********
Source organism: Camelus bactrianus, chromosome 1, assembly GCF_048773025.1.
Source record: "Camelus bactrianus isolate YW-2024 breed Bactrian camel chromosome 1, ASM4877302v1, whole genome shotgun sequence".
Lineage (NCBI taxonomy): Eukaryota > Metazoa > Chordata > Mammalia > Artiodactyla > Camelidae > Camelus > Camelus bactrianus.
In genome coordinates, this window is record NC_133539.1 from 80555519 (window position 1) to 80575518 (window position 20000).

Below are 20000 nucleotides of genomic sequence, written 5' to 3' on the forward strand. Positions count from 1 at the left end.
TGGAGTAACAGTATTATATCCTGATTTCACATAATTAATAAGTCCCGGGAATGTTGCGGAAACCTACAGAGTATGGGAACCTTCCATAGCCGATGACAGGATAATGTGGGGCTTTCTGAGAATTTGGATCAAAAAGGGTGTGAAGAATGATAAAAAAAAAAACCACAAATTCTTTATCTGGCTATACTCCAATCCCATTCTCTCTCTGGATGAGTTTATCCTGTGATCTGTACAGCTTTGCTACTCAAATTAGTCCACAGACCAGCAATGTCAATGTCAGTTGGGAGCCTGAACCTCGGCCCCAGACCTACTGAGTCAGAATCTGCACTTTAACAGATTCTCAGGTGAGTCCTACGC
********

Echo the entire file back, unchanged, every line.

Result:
Source organism: Camelus bactrianus, chromosome 1, assembly GCF_048773025.1.
Source record: "Camelus bactrianus isolate YW-2024 breed Bactrian camel chromosome 1, ASM4877302v1, whole genome shotgun sequence".
Lineage (NCBI taxonomy): Eukaryota > Metazoa > Chordata > Mammalia > Artiodactyla > Camelidae > Camelus > Camelus bactrianus.
In genome coordinates, this window is record NC_133539.1 from 80555519 (window position 1) to 80575518 (window position 20000).

Below are 20000 nucleotides of genomic sequence, written 5' to 3' on the forward strand. Positions count from 1 at the left end.
TGGAGTAACAGTATTATATCCTGATTTCACATAATTAATAAGTCCCGGGAATGTTGCGGAAACCTACAGAGTATGGGAACCTTCCATAGCCGATGACAGGATAATGTGGGGCTTTCTGAGAATTTGGATCAAAAAGGGTGTGAAGAATGATAAAAAAAAAAACCACAAATTCTTTATCTGGCTATACTCCAATCCCATTCTCTCTCTGGATGAGTTTATCCTGTGATCTGTACAGCTTTGCTACTCAAATTAGTCCACAGACCAGCAATGTCAATGTCAGTTGGGAGCCTGAACCTCGGCCCCAGACCTACTGAGTCAGAATCTGCACTTTAACAGATTCTCAGGTGAGTCCTACGC